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Investors urged to keep calm in face of corrections

Nicki Bourlioufas  |  29 Jan 2019Text size  Decrease  Increase  |  
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The wealth of Australian households could fall this year as property prices drop and as share prices possibly correct further.

Some Australians might be thinking about implementing wealth preservation strategies, but financial planners warn against knee-jerk reactions.

According to the most recent household wealth data from the Australian Bureau of Statistics, net household wealth fell marginally to $415,024 in the September quarter of 2018 from $415,616 in the June quarter, down from a record high of $416,258 in December 2017.

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Financial planners warn investors not to react to any short-term market movements

However, net household worth is still up $7,627 or 1.9 per cent over the year to 30 September. Over the past five years per capita wealth has risen by almost $106,000 or 34 per cent, according to analysis by CommSec.

Looking ahead, per capita wealth may consolidate closer to $400,000 after significant gains over the past five years, according to Ryan Felsman, senior economist with CommSec.

"Home prices are likely to fall further – especially in Sydney and Melbourne. And global share markets have become increasingly volatile on investor concerns about slowing global growth, rising US interest rates, technology valuation concerns, trade uncertainty and mounting geo-political risks," says Felsman.

Long-term goals remain key

Financial planners warn investors not to react to any short-term market movements or volatility ahead, but stick to their long-term investment strategies.

Scott Keely, a financial planner with Wakefield Partners, says it is crucial for investors to ensure their asset allocations adhere to their risk tolerance and objectives.

"Every year there is 'noise' about an asset class. This year it is property, it's often shares, and in recent times cash and fixed interest have been avoided due to low interest rates.

"Our advice to our clients when they ask about the 'crisis of the day' is to revisit their original strategy for investing and to make sure that their asset allocations are still in line with their risk tolerance and still linked to achieving their objectives," says Keeley.

"Keeping cash available is also a sensible strategy. One, it prevents the need to sell down assets at the worst possible time (during a correction) to fund your lifestyle goals, and secondly, for the more astute investor, it allows the potential to snap up distressed quality assets at low prices," says Keeley.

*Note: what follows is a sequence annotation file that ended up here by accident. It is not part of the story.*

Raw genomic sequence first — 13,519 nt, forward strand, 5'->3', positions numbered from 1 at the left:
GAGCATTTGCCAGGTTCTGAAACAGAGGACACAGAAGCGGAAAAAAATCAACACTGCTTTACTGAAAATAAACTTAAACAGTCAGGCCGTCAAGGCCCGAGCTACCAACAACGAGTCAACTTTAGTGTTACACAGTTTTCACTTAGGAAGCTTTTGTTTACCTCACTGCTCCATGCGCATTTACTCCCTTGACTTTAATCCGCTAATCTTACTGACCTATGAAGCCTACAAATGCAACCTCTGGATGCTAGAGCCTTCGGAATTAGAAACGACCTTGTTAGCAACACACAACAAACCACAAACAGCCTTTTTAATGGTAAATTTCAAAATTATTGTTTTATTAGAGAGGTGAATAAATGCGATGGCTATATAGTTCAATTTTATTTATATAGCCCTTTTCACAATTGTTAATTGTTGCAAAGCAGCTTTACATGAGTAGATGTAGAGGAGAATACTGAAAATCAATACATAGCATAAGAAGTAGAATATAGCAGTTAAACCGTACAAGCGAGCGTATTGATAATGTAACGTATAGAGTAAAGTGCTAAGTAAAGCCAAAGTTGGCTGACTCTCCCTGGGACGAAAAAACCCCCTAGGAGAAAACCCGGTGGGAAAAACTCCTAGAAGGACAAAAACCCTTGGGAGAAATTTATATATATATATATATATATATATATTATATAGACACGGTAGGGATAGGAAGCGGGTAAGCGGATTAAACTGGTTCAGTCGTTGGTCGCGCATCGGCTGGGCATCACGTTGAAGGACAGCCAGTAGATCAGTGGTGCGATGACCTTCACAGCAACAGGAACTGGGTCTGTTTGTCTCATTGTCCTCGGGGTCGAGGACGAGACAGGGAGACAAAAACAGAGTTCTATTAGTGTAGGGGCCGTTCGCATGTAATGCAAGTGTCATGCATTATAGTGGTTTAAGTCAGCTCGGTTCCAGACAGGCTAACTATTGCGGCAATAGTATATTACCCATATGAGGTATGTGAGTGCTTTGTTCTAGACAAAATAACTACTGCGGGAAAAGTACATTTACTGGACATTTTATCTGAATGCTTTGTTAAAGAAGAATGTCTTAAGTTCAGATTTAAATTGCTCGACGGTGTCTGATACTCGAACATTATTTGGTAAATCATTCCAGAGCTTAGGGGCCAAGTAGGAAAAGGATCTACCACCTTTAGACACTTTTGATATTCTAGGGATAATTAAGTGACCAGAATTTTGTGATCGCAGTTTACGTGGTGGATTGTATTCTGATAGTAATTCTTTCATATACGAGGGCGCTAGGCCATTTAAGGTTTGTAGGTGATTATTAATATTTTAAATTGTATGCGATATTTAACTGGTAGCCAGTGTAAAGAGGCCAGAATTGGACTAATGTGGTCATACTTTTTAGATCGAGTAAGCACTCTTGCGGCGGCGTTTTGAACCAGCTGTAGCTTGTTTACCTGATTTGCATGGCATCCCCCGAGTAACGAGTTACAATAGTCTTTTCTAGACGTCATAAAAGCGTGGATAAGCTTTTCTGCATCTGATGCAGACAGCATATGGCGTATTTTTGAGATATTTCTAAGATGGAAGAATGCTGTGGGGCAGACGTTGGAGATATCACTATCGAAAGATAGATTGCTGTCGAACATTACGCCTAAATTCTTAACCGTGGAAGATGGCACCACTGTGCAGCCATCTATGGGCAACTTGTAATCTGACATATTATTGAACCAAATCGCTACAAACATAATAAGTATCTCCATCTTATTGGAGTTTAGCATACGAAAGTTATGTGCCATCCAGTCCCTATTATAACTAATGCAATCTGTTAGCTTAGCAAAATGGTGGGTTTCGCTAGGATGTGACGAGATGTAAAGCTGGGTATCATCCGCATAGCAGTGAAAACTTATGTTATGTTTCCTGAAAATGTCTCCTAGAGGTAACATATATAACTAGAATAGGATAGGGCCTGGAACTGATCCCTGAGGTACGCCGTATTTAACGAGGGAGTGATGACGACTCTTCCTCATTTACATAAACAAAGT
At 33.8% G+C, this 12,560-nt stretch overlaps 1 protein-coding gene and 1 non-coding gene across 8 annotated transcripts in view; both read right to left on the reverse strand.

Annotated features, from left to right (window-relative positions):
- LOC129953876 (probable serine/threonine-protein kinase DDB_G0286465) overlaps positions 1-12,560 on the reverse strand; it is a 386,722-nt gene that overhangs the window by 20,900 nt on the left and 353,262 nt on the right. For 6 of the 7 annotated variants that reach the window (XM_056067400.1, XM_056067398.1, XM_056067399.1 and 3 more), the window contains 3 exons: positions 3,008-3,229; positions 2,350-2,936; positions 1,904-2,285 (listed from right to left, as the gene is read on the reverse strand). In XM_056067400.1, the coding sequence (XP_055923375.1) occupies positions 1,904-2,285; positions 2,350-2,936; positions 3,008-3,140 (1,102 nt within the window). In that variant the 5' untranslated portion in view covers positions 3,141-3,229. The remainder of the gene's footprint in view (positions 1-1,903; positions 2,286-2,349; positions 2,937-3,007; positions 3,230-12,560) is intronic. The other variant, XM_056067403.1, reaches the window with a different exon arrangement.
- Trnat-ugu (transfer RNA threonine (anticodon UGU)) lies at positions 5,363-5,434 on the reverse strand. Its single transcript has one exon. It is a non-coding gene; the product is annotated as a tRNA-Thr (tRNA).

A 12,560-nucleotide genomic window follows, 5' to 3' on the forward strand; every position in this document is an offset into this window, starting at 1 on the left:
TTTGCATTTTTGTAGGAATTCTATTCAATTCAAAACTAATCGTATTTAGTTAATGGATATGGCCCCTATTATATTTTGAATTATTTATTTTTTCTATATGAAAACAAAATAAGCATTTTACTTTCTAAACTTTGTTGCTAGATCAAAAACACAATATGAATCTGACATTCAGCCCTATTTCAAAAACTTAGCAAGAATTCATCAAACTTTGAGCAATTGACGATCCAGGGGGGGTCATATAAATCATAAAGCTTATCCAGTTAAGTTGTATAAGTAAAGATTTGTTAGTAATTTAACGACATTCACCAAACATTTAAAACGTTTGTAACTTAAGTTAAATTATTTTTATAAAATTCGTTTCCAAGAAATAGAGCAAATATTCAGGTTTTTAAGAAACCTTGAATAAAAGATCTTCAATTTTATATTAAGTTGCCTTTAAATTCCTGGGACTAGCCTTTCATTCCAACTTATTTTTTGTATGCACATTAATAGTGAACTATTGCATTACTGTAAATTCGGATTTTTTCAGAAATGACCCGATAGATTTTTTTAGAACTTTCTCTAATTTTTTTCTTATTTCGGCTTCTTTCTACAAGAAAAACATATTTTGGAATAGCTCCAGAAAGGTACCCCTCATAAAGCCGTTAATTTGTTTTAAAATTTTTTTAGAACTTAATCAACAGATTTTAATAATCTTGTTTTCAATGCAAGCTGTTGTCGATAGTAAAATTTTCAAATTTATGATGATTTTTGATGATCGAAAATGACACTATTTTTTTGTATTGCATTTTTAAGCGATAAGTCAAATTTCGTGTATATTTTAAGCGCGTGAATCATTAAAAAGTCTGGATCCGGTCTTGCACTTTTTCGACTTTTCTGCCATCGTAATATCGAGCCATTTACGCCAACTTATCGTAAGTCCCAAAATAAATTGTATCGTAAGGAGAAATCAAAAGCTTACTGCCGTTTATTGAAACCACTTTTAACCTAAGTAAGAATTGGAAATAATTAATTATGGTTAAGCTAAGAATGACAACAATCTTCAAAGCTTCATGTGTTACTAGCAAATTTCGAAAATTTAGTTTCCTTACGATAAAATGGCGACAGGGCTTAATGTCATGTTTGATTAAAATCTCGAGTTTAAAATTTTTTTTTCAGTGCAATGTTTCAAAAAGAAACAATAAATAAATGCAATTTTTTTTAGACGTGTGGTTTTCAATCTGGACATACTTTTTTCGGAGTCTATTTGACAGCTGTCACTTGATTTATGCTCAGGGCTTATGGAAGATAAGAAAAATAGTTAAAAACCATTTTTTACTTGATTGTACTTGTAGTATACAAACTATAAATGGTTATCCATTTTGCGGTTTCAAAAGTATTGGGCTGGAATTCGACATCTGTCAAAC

Rob Holder, an asset allocation specialist with Crestone Wealth Management, says that investors should maintain diversified portfolios with long-term allocations that are appropriate for their risk and return objectives, but advocates tactical shifts in response to market movements.

"Rather than making wholesale changes, using modest tactical tilts to subtly shift portfolios is a good way to mitigate short-term risks and to take advantage of short-term opportunities.

"One of the key benefits of strategic asset allocation is that the disciplined approach helps avoid the pitfalls of emotional decision-making and the potential negative impacts of behavioural biases, which can be heightened at times of market volatility.

"Our current tactical preferences show a tilt toward alternative assets, which are expected to provide superior risk adjusted returns in the current lower return and higher volatility environment – a tilt that proved profitable in late 2018.

"Being moderately overweight to cash also provides the opportunity to deploy capital at more attractive prices in the event of a sharp correction," says Holder.

According to Jan Adamson, financial adviser with countplus one, investors should regularly review and rebalance their portfolios in line with their long-term investment objectives.

"Where a client’s situation has changed, we would review their asset allocation to determine if it is still appropriate to their circumstances," she says.

"The preference is for a quarterly rebalance, however, this is not always practical. We rebalance clients at least annually. If a mechanism exists for an auto rebalance, we would do that quarterly," says Adamson.

Cash, share holdings at record levels

According to the ABS wealth data, Australians still have their assets allocated to a record level of cash. Households held a record $1.13 trillion in cash and deposits at the end of September.

Cash and deposit holdings represented 21.4 per cent of financial assets, up from 21.2 per cent in the June quarter, but still below the 21.9 per cent average since the global financial crisis and long-run average of 21.6 per cent.

Households held a record $989.9 billion in shares or 18.7 per cent of all financial assets in the September quarter, up from 18.6 per cent in the June quarter. Superannuation assets rose by $40 billion to a record-high $2.29 trillion in the September quarter.

Of these, cash and deposits stood at 10.7 per cent of financial assets, below the 13.1 per cent average since the global financial crisis, but above the long-term average of 9.4 per cent.

is a Morningstar contributor.

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